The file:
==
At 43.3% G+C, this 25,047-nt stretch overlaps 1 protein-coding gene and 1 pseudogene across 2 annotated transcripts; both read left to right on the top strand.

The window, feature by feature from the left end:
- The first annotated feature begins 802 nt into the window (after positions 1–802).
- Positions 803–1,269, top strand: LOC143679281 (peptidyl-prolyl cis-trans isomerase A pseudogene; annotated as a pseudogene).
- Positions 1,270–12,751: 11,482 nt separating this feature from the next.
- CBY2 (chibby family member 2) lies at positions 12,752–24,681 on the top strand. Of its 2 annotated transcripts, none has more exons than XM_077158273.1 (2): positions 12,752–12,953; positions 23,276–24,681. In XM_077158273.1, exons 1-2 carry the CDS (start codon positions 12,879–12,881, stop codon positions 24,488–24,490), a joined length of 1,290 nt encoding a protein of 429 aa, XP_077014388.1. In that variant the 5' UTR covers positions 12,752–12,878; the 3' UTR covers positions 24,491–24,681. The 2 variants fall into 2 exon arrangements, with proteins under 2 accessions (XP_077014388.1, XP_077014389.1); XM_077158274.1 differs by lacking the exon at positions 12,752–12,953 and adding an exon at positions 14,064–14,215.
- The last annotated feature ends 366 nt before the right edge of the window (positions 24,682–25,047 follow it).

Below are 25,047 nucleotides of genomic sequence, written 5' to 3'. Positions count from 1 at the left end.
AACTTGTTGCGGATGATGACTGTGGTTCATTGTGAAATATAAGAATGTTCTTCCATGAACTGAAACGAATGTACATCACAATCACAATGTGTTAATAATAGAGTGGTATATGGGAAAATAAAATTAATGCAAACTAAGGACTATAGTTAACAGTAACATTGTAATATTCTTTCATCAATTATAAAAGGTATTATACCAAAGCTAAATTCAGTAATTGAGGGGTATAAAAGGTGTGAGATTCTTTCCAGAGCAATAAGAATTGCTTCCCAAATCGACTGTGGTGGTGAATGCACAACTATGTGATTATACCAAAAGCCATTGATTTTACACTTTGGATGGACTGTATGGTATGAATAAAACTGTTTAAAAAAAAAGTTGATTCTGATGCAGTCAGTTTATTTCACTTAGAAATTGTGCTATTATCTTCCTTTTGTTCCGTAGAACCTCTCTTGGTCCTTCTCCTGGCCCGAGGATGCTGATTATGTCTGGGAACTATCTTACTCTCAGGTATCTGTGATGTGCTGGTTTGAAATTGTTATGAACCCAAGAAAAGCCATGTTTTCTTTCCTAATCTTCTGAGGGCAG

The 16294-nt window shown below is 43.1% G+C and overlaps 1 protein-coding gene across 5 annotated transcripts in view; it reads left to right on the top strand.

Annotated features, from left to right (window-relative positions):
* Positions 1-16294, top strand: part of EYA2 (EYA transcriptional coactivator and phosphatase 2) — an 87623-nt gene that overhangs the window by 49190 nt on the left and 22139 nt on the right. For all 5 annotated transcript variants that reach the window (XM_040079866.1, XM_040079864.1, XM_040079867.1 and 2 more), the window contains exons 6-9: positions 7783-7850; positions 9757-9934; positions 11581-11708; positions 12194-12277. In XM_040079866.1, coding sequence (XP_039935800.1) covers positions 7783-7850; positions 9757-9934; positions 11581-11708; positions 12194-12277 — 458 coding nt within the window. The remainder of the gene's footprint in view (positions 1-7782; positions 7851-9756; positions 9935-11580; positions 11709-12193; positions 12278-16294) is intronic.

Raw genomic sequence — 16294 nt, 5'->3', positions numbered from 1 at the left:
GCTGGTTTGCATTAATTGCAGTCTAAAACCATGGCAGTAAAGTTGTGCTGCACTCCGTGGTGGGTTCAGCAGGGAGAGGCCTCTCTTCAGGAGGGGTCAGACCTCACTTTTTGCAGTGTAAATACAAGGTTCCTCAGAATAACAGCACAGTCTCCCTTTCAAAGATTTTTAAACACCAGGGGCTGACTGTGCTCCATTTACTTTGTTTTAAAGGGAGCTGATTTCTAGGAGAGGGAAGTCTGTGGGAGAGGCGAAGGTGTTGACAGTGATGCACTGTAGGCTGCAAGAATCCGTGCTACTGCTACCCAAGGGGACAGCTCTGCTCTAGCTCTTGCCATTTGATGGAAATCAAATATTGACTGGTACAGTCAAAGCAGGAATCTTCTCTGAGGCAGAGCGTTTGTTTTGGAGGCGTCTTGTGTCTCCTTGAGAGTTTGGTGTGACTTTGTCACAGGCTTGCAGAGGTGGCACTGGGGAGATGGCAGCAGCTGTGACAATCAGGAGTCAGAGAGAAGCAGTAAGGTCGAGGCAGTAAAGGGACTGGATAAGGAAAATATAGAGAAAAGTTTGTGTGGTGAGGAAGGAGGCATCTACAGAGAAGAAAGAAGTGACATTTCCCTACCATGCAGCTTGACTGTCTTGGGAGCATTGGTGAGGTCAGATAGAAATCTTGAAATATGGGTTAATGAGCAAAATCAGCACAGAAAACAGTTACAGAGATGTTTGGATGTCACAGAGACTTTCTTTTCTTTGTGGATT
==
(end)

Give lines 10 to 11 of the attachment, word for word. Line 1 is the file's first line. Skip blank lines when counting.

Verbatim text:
The 16294-nt window shown below is 43.1% G+C and overlaps 1 protein-coding gene across 5 annotated transcripts in view; it reads left to right on the top strand.

Annotated features, from left to right (window-relative positions):